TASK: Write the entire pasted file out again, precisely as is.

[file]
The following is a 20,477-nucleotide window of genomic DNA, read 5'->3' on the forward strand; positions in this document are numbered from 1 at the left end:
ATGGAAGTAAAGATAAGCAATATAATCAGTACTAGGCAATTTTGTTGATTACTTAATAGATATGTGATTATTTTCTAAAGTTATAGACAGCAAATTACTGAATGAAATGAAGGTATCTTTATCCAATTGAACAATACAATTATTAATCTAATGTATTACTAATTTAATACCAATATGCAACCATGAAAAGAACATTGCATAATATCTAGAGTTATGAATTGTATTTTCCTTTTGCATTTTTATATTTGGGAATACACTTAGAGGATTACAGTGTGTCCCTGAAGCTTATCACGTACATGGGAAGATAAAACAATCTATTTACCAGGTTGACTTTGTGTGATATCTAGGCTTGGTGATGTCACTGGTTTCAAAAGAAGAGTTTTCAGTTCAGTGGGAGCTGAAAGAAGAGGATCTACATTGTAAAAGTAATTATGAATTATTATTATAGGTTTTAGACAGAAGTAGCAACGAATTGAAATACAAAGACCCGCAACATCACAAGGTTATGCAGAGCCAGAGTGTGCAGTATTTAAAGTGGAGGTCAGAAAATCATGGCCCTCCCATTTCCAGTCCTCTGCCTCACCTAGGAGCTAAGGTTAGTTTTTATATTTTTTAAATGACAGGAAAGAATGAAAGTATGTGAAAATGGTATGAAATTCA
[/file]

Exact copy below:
The following is a 20,477-nucleotide window of genomic DNA, read 5'->3' on the forward strand; positions in this document are numbered from 1 at the left end:
ATGGAAGTAAAGATAAGCAATATAATCAGTACTAGGCAATTTTGTTGATTACTTAATAGATATGTGATTATTTTCTAAAGTTATAGACAGCAAATTACTGAATGAAATGAAGGTATCTTTATCCAATTGAACAATACAATTATTAATCTAATGTATTACTAATTTAATACCAATATGCAACCATGAAAAGAACATTGCATAATATCTAGAGTTATGAATTGTATTTTCCTTTTGCATTTTTATATTTGGGAATACACTTAGAGGATTACAGTGTGTCCCTGAAGCTTATCACGTACATGGGAAGATAAAACAATCTATTTACCAGGTTGACTTTGTGTGATATCTAGGCTTGGTGATGTCACTGGTTTCAAAAGAAGAGTTTTCAGTTCAGTGGGAGCTGAAAGAAGAGGATCTACATTGTAAAAGTAATTATGAATTATTATTATAGGTTTTAGACAGAAGTAGCAACGAATTGAAATACAAAGACCCGCAACATCACAAGGTTATGCAGAGCCAGAGTGTGCAGTATTTAAAGTGGAGGTCAGAAAATCATGGCCCTCCCATTTCCAGTCCTCTGCCTCACCTAGGAGCTAAGGTTAGTTTTTATATTTTTTAAATGACAGGAAAGAATGAAAGTATGTGAAAATGGTATGAAATTCA